posted, with a view of opening its guns on the enemy, but the want of ammunition prevented this.
At about this moment I was ordered to proceed in all haste to the position assigned me in the morning, near which the battle was now hotly contested. The route we were obliged to take was at times very abrupt, thickly covered with undergrowth, and filled with swampy bottoms. My men were considerably jaded and scattered in the rapid march, but just so soon as they could be formed in line and replenished with ammunition they were hurried into the fight.
Under the inspiration of the presence of our superior officer (General Beauregard and Ruggles), men already sinking with fatigue or wounds rallied again and entered the lines. It was impossible to preserve much order in this movement. Colonel Fagan (First Arkansas) led his regiment to the charge; Major Avegno the Thirteenth Regiment Louisiana Volunteers; Lieutenant-Colonel Hunter (Colonel Allen having been wounded the day previous) rallied the Fourth Regiment Louisiana Volunteers. The regiments were somewhat mixed, but altogether the brigade moved forward.
We continued the conflict until the forces generally retired, and at the last position, near the hospital, it was gratifying to see so many officers and men of the brigade formed in line ready to meet the enemy. Under orders from Major-General Bragg I moved to the rear and encamped at Monterey.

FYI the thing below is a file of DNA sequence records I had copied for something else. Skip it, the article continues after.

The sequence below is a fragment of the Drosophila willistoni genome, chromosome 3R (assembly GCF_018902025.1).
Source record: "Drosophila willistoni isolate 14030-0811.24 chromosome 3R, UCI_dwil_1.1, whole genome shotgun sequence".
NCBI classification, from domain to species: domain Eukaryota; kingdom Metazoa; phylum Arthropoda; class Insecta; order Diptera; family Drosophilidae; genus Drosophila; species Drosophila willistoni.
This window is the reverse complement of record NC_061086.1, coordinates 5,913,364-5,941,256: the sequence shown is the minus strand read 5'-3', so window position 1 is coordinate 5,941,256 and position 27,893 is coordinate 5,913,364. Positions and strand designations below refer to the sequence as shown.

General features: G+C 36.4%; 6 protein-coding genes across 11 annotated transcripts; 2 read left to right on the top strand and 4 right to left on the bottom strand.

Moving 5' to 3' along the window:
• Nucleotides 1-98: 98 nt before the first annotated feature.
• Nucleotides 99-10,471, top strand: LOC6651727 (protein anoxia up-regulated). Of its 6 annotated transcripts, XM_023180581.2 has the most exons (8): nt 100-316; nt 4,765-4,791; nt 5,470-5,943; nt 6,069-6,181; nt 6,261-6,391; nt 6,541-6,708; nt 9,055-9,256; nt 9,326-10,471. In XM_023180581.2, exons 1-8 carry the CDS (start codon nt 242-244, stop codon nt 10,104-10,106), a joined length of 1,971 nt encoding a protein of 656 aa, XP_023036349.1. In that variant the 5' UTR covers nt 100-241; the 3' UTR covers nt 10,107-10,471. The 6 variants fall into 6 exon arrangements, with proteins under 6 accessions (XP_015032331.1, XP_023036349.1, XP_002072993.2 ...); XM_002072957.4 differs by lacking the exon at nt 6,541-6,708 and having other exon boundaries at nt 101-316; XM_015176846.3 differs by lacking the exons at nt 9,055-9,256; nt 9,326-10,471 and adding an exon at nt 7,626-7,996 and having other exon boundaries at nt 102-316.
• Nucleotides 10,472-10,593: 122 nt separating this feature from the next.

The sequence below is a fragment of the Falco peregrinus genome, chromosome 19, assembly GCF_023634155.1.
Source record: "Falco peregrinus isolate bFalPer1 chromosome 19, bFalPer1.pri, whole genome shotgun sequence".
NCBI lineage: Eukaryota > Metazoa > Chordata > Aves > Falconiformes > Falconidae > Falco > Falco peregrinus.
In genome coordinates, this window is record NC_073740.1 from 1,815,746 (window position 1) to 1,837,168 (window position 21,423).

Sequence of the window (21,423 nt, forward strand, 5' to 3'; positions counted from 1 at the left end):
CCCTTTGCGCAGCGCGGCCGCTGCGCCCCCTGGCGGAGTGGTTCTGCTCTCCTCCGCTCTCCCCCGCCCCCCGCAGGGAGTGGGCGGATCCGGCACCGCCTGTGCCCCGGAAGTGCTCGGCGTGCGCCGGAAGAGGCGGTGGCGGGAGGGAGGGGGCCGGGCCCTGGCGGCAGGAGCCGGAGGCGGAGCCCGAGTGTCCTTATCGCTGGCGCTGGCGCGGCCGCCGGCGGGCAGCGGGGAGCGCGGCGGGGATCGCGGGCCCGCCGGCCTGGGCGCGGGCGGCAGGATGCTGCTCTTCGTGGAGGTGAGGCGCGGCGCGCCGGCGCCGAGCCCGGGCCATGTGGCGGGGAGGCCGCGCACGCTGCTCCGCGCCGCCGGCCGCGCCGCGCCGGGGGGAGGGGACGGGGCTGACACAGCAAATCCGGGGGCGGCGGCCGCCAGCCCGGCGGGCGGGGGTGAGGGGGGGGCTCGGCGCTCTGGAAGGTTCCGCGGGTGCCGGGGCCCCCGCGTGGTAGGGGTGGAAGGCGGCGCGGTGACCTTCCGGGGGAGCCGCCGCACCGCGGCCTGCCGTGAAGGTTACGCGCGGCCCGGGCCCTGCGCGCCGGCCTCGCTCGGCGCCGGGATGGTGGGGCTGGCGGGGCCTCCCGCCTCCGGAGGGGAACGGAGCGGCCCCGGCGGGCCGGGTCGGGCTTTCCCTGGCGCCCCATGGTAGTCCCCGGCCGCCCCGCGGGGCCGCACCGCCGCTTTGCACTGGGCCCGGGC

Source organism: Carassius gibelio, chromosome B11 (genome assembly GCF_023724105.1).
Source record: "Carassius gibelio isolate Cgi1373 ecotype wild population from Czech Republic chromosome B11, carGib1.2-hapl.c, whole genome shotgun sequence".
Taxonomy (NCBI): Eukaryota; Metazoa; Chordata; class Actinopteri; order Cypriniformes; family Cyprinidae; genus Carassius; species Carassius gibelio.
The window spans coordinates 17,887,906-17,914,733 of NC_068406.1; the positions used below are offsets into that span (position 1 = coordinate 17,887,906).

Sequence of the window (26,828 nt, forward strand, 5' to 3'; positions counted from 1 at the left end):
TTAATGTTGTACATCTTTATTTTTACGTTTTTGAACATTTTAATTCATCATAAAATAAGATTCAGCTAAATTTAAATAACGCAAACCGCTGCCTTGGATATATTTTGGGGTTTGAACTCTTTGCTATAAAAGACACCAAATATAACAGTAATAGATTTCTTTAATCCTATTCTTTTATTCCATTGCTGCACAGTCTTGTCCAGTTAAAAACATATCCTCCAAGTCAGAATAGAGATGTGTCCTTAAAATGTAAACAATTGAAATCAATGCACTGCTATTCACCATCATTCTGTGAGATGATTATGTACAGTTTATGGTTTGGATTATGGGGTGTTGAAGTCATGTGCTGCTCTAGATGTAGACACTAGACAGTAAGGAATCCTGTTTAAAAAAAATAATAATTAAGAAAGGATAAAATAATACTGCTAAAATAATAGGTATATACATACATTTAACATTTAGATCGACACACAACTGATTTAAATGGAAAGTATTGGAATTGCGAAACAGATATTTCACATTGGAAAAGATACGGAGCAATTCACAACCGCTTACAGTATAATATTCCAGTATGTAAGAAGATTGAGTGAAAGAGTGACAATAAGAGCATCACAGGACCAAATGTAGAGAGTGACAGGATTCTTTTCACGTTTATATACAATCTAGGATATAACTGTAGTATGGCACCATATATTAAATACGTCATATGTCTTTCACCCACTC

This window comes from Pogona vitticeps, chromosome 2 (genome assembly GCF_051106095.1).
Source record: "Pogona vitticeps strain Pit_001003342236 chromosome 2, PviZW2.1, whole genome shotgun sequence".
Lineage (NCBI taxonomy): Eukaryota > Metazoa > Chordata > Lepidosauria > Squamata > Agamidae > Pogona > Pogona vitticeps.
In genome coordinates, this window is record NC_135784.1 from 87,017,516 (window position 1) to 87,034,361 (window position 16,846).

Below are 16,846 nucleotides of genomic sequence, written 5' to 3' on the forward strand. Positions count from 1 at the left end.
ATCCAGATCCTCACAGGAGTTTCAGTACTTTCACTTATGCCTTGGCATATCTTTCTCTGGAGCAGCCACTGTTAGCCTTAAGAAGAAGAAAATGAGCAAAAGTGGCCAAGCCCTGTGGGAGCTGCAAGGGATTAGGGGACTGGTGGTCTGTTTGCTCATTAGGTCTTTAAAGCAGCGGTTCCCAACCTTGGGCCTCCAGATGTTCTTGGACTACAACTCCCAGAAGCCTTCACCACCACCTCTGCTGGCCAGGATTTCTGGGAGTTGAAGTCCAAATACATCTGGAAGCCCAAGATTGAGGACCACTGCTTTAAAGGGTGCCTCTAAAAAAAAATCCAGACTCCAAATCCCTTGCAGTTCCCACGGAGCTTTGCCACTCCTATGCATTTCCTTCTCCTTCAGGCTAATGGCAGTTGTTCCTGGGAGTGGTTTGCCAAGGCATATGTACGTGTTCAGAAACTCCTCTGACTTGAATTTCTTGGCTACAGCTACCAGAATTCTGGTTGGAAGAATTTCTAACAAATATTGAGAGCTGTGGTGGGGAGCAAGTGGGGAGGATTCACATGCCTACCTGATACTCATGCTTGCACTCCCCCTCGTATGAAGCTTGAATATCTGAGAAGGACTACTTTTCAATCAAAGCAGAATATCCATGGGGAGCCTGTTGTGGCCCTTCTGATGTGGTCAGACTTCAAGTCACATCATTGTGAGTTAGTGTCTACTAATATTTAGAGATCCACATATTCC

Such was the part, briefly stated, borne by the First Brigade in the engagements of the 6th and 7th instant. It is not my duty to laud either the officers or the men. A report annexed will show the loss it sustained in killed, wounded, and missing. That regiments thrown together for the first time should have moved throughout the battle with precision and celerity was scarcely to be expected; but that their disposition was good cannot be questioned. A loss of nearly one-third of the entire command in killed, wounded, and missing of itself proclaims the steadfast valor of the men. The names of the brave dead will be treasured in the hearts of their countrymen. Their gallant deeds shall immortalize the last scene of Confederate triumph and inspire their surviving comrades with the desire the emulate their examples.
Lieutenant-Colonel Thompson, Captains Gibson, McMahon, and several other officers of the First Arkansas, and Captain Hilliard, of the Fourth Regiment Louisiana Volunteers, fell, at the head of their men on the first day, as patriots fall, for country and fireside. They were noble soldiers.
On the second day the gallant Captain Tooraen was killed while urging forward his men; Major A. P. Avegno was dangerously wounded while rallying his command. Colonels Hodge (Nineteenth), H. W. Allen (Fourth Regiment Louisiana Volunteers), and Fagan (First Arkansas) were everywhere, stimulating officers and men to do their duty to their country. So likewise were Lieutenant Colonel S. E. Hunter (Fourth Regiment Louisiana Volunteers) and Captain Dubroca (Thirteenth Regiment Volunteers), while in command of their respective regiments.
Many of the companies of the different regiments were left without officers. In the capture of the battery on the second day the officers and men discovered the qualities of true and heroic soldiers. It was in the first charge on the 6th that Lieutenant Ben. King was mortally wounded. Although recently promoted to the staff of Brigadier-General Ruggles, he was acting as my aide, and up to the moment that he
31 R R-VOL X